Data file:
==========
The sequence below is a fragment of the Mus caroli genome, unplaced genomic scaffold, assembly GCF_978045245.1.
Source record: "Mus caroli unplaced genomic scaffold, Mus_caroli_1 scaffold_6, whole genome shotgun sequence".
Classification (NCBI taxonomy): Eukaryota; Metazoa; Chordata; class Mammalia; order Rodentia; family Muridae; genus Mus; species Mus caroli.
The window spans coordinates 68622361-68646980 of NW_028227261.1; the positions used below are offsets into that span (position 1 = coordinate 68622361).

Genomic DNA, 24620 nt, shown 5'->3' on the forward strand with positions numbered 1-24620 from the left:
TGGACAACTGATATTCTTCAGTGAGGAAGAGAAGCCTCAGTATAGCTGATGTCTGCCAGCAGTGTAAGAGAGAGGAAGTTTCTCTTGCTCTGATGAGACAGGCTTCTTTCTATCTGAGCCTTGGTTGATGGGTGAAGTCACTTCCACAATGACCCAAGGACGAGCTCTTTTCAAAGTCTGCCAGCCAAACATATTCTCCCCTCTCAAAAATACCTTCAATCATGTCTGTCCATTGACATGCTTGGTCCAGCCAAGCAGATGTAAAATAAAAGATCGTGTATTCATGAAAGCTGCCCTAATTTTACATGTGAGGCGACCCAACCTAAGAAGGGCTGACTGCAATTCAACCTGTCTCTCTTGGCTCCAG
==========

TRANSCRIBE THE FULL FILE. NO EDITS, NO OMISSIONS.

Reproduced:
The sequence below is a fragment of the Mus caroli genome, unplaced genomic scaffold, assembly GCF_978045245.1.
Source record: "Mus caroli unplaced genomic scaffold, Mus_caroli_1 scaffold_6, whole genome shotgun sequence".
Classification (NCBI taxonomy): Eukaryota; Metazoa; Chordata; class Mammalia; order Rodentia; family Muridae; genus Mus; species Mus caroli.
The window spans coordinates 68622361-68646980 of NW_028227261.1; the positions used below are offsets into that span (position 1 = coordinate 68622361).

Genomic DNA, 24620 nt, shown 5'->3' on the forward strand with positions numbered 1-24620 from the left:
TGGACAACTGATATTCTTCAGTGAGGAAGAGAAGCCTCAGTATAGCTGATGTCTGCCAGCAGTGTAAGAGAGAGGAAGTTTCTCTTGCTCTGATGAGACAGGCTTCTTTCTATCTGAGCCTTGGTTGATGGGTGAAGTCACTTCCACAATGACCCAAGGACGAGCTCTTTTCAAAGTCTGCCAGCCAAACATATTCTCCCCTCTCAAAAATACCTTCAATCATGTCTGTCCATTGACATGCTTGGTCCAGCCAAGCAGATGTAAAATAAAAGATCGTGTATTCATGAAAGCTGCCCTAATTTTACATGTGAGGCGACCCAACCTAAGAAGGGCTGACTGCAATTCAACCTGTCTCTCTTGGCTCCAG